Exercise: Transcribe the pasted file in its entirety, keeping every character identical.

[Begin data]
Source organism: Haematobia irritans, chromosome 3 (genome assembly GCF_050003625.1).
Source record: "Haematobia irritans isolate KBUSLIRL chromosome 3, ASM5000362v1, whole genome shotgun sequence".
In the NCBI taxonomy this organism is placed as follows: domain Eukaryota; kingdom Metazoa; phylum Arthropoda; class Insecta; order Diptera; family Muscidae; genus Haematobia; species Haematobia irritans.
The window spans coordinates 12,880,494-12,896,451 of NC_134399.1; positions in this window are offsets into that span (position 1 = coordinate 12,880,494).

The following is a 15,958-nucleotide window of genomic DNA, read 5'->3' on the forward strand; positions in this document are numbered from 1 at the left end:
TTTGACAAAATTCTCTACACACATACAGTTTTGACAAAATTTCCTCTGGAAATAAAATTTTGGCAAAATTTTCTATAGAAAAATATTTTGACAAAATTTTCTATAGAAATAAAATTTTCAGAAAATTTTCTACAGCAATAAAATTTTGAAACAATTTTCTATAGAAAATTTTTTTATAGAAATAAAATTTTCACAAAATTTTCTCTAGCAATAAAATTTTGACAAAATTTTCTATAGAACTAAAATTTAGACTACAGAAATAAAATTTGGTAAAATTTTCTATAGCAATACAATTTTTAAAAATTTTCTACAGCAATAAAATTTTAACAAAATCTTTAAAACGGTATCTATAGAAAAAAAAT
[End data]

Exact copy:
Source organism: Haematobia irritans, chromosome 3 (genome assembly GCF_050003625.1).
Source record: "Haematobia irritans isolate KBUSLIRL chromosome 3, ASM5000362v1, whole genome shotgun sequence".
In the NCBI taxonomy this organism is placed as follows: domain Eukaryota; kingdom Metazoa; phylum Arthropoda; class Insecta; order Diptera; family Muscidae; genus Haematobia; species Haematobia irritans.
The window spans coordinates 12,880,494-12,896,451 of NC_134399.1; positions in this window are offsets into that span (position 1 = coordinate 12,880,494).

The following is a 15,958-nucleotide window of genomic DNA, read 5'->3' on the forward strand; positions in this document are numbered from 1 at the left end:
TTTGACAAAATTCTCTACACACATACAGTTTTGACAAAATTTCCTCTGGAAATAAAATTTTGGCAAAATTTTCTATAGAAAAATATTTTGACAAAATTTTCTATAGAAATAAAATTTTCAGAAAATTTTCTACAGCAATAAAATTTTGAAACAATTTTCTATAGAAAATTTTTTTATAGAAATAAAATTTTCACAAAATTTTCTCTAGCAATAAAATTTTGACAAAATTTTCTATAGAACTAAAATTTAGACTACAGAAATAAAATTTGGTAAAATTTTCTATAGCAATACAATTTTTAAAAATTTTCTACAGCAATAAAATTTTAACAAAATCTTTAAAACGGTATCTATAGAAAAAAAAT